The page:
Body-blow of the day
Of the three seamers, Lonwabo Tsotsobe is the one that would be least likely to hurt someone. But, he did. After three overs of impeccable control, he surprised Australian captain Michael Clarke with a short ball that had a little extra gas. Clarke was beaten and got a small top edge onto his own helmet. The crack it made had the crowd thinking the gentle giant had drawn blood but after a drink and a new helmet, Clarke was ready to go again.
Musical chairs of the day
It was more like musical covers as a four-and-a-half hour rain delay turned the first ODI between these two teams into something that more closely resembled a third Twenty20. The covers came on and off as the showers went from misty to torrential and the sun teasingly peeked through the clouds in the early stages, promising that the downpour would let up at some stage. The first time the covers were pulled off, minutes after a blackout which turned off everything from the stadium lights to the power points, the stadium dj played a song by a local band, The Parlotones, with the lyrics, "You are all beautiful, you are all magical," thanking the crowd for staying. A fair few of them waited until the end, even though the temperature dropped and the air was chilly. The covers were taken off and put back five times before play restarted.
Boo of the day
Graeme Smith must be getting tired of hearing the sound of boos every time he walks out onto a cricket field. This time there wasn't much noise when Smith was in the field or when he came out to bat but there was a sense of expectation when he took first guard against Doug Bollinger. A nervous Smith left the first ball alone but shifted awkwardly and he was lucky to be gifted four overthrows off the second delivery. He dealt with the next two by at least getting bat to ball and then succumbed to the fifth. Smith was struck on the back pad after playing across the line and was given out lbw. He considered using the review and consulted with Amla but decided against it. As he trudged off the fans near the dressing room steps made it clear what they think of his form, and it isn't good.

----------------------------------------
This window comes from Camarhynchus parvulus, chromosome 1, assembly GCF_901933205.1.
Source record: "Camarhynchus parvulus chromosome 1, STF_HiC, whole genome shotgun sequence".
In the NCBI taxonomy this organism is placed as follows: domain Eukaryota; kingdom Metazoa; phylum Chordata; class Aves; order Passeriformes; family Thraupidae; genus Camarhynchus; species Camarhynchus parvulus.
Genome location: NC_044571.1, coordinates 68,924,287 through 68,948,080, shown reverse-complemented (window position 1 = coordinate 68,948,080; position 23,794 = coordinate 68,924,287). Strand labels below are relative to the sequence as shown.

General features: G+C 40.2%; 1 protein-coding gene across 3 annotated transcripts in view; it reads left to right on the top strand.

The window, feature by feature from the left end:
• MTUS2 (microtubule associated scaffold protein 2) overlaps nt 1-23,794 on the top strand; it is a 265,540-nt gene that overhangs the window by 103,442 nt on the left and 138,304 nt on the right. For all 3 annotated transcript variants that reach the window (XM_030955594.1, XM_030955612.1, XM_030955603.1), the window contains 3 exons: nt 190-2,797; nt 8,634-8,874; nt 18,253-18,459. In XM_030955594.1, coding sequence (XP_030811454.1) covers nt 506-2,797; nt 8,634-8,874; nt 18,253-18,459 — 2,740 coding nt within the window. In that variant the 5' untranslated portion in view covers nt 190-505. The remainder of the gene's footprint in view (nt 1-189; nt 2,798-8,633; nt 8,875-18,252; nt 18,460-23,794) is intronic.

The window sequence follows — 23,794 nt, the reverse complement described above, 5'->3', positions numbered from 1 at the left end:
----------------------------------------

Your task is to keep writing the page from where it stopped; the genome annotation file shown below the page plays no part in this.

ODI introduction of the day
With the hype surrounding Patrick Cummins, his debut in the fifty-overs format of the game was highly anticipated. Hashim Amla, usually known for nice-guy tendencies, had no such hospitality for the 18-year-old. His first ball was not shockingly short but it gave Amla the width to upper cut Virender Sehwag style, but better. He arched his back, raised his arms and sent the ball screaming over the covers to give the South African chase some momentum. Cummins was pasted for a square drive in the same over but made an incredible comeback bowling Jacques Kallis off the inside edge with a full delivery to claim his first ODI wicket.
Slip of the day
Wet weather means more mistakes on the Highveld, especially for motorists on the road, but also for fielders on a cricket field. Australia had done a reasonable job negotiating the dampness but they did make a few errors. The most notable of them was when Cummins dropped the simplest of catches off fellow debutant Mitchell Marsh. Johan Botha was the man let off the hook after he lobbed a tame pull to mid-on. Cummins made his ground to take the catch but after getting down on his haunches saw the ball bobble out of his palms. The only explanation could have been the slippery surface of the ball, because everything else seemed poised to take the catch.